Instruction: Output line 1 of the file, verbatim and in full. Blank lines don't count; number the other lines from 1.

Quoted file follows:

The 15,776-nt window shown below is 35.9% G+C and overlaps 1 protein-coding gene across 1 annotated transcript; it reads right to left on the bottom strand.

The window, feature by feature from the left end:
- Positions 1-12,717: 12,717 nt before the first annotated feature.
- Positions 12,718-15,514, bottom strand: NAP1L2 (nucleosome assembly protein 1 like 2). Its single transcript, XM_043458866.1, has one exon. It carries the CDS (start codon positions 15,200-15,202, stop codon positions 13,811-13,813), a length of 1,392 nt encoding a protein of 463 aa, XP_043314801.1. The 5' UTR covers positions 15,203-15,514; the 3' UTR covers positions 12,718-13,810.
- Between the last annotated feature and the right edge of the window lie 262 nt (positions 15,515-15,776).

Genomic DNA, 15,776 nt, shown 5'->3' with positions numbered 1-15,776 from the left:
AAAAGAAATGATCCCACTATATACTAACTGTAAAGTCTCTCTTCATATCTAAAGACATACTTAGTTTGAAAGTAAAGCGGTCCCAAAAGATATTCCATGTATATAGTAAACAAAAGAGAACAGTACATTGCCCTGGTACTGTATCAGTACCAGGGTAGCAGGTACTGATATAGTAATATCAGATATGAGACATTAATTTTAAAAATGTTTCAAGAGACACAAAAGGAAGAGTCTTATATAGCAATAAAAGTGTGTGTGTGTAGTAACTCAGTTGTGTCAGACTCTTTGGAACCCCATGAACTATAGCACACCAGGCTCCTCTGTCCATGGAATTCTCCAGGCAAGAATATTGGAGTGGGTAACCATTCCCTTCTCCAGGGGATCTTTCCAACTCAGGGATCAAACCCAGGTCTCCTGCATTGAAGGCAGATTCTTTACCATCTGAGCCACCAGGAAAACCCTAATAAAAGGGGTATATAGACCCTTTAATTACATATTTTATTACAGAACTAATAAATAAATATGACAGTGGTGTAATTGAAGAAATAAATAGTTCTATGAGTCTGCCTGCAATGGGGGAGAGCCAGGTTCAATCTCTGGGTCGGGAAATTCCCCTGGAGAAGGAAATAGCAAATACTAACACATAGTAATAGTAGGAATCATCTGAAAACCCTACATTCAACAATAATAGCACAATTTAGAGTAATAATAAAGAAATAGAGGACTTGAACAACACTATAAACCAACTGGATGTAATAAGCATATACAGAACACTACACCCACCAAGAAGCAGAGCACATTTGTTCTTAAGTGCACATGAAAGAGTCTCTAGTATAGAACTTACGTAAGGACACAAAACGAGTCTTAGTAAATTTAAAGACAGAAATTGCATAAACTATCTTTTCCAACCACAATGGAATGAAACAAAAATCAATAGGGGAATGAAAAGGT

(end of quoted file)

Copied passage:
The 15,776-nt window shown below is 35.9% G+C and overlaps 1 protein-coding gene across 1 annotated transcript; it reads right to left on the bottom strand.